“Desperate Art Galleries Give Up As Chelsea Rents Double” Bloomberg reported in February. Postmasters had just announced it would be priced out of its Chelsea home and galleries had begun to express worry that experimentation would stop with the rents so high. At the time, the gallery’s rent rose to $30,000/month, and its move, signaled the beginning of that neighborhood’s exodus: one more nail in Manhattan’s coffin as a viable place to live.
But on a warm July evening on Monday, all of that was light years behind us. Yet again, we packed into a new gallery, in a new district, with all the optimism of a fresh start.
I mean that sincerely. Coming to Tribeca’s 54 Franklin Street (until now, marked only by “54” scribbled on a piece of paper) we came up on what looked like a VIP-style clipboard line; instead, it turned out to be release waivers, in case anybody hurt themselves in the yet-unrenovated gallery. Already a good sign.
In fact, inside, the unlit cavern offers more space than ever, stretching out in lines of plaster columns far down to exposed brick walls. And the combination of crumbly Old World deco– punctuated by Natalie Jeremijenko’s light-up cotton candy wands– felt like exactly the right setting for the digital community’s new rise. (Postmasters handles all mediums, but is particularly friendly with the mechanically inclined.)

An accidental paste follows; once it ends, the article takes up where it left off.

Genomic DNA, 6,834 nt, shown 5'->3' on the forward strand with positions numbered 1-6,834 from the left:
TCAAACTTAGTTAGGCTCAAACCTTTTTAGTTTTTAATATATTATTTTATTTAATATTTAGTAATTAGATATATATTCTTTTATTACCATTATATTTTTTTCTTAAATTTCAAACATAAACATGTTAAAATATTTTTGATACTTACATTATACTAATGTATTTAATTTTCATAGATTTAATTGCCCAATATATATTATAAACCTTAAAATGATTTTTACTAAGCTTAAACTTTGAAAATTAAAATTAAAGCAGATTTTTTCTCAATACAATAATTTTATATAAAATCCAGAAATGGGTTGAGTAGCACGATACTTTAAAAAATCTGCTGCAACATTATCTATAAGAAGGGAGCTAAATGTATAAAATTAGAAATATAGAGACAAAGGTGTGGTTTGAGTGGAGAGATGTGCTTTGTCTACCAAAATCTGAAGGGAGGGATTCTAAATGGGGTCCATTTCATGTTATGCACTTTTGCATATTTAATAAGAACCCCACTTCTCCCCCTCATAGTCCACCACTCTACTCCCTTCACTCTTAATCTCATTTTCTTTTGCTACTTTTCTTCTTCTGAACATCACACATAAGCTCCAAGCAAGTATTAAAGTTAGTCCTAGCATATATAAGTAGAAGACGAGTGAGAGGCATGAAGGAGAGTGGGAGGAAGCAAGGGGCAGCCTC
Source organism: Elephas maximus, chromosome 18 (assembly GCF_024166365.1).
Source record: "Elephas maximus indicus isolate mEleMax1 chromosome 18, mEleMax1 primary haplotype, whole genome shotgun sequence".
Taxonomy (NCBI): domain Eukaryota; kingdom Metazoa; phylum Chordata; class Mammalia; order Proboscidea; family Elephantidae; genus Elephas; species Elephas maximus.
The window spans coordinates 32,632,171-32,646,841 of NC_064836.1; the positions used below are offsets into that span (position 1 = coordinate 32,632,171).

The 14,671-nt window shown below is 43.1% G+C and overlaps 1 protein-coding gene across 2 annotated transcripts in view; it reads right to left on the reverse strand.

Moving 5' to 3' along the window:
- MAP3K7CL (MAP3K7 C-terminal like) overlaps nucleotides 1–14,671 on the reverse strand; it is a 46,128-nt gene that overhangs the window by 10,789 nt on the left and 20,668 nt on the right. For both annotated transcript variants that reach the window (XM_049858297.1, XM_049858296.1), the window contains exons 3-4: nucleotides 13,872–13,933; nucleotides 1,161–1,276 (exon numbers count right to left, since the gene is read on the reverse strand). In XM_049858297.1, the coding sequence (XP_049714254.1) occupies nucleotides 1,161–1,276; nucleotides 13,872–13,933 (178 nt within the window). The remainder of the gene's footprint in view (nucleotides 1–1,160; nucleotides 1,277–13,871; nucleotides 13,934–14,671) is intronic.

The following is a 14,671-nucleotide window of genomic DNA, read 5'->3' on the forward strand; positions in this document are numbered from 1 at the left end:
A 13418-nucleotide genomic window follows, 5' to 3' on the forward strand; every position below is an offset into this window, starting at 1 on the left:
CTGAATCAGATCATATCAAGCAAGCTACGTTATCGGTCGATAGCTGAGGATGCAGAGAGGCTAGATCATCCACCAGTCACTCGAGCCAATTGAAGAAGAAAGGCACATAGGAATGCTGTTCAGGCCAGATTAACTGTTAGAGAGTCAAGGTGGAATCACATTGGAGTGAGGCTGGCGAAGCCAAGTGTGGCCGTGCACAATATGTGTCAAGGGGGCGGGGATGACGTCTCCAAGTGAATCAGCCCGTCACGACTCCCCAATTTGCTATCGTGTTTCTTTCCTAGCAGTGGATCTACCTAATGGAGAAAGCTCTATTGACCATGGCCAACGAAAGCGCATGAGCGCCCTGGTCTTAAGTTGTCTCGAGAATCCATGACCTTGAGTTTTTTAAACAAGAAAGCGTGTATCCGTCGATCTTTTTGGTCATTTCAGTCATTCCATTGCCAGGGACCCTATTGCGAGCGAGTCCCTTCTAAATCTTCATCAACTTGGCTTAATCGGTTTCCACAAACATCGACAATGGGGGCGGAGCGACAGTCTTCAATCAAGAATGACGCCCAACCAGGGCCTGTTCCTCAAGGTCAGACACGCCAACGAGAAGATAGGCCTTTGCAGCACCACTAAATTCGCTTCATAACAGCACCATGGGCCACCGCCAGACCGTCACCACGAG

And true to form, Jerimijenko’s cotton candy station doubled as an ecological demonstration, as part of her part of her Cross(x) Species Adventure Club. After taking a bite of what tasted like plain sugar flavor, she grabbed me, saying, “You can’t eat it like that!” The project promotes biodiversity throughout your digestive system, she explained, sprinkling some bee pollen, fiber-rich seeds (I think lavender), and garnished with a pansy. There was a fairy quality about the flower, on top of a little poof of white cotton candy, lit from inside by a color-changing LED.
Farther into the darkness, a huge crowd had descended on the banquet-sized cheese and wine tables. As I found from a few casual conversations, several of those lurking around the bread section were neither Postmasters artists or patrons, but just fans of the gallery. “It was sad to hear about what happened with the old space, and they’re a cool gallery, so it was great to hear that they’re reopening,” one grad school-aged man told me.
And then there was Serkan Ozkaya’s “Mirage”: an enormous shadow of an airplane, sliding every few minutes, slowly over the crowd and up the walls. It sounds anticlimactic, but sightings became like shooting stars, with people pointing “Look! We almost missed it!”
With so many uprisings and quasi-rebellions and new gallery sub-districts, airs of change are about as common as the wind these days in the art world. It seems silly to hedge any predictions. For that moment though, everything felt like it was gonna be just fine.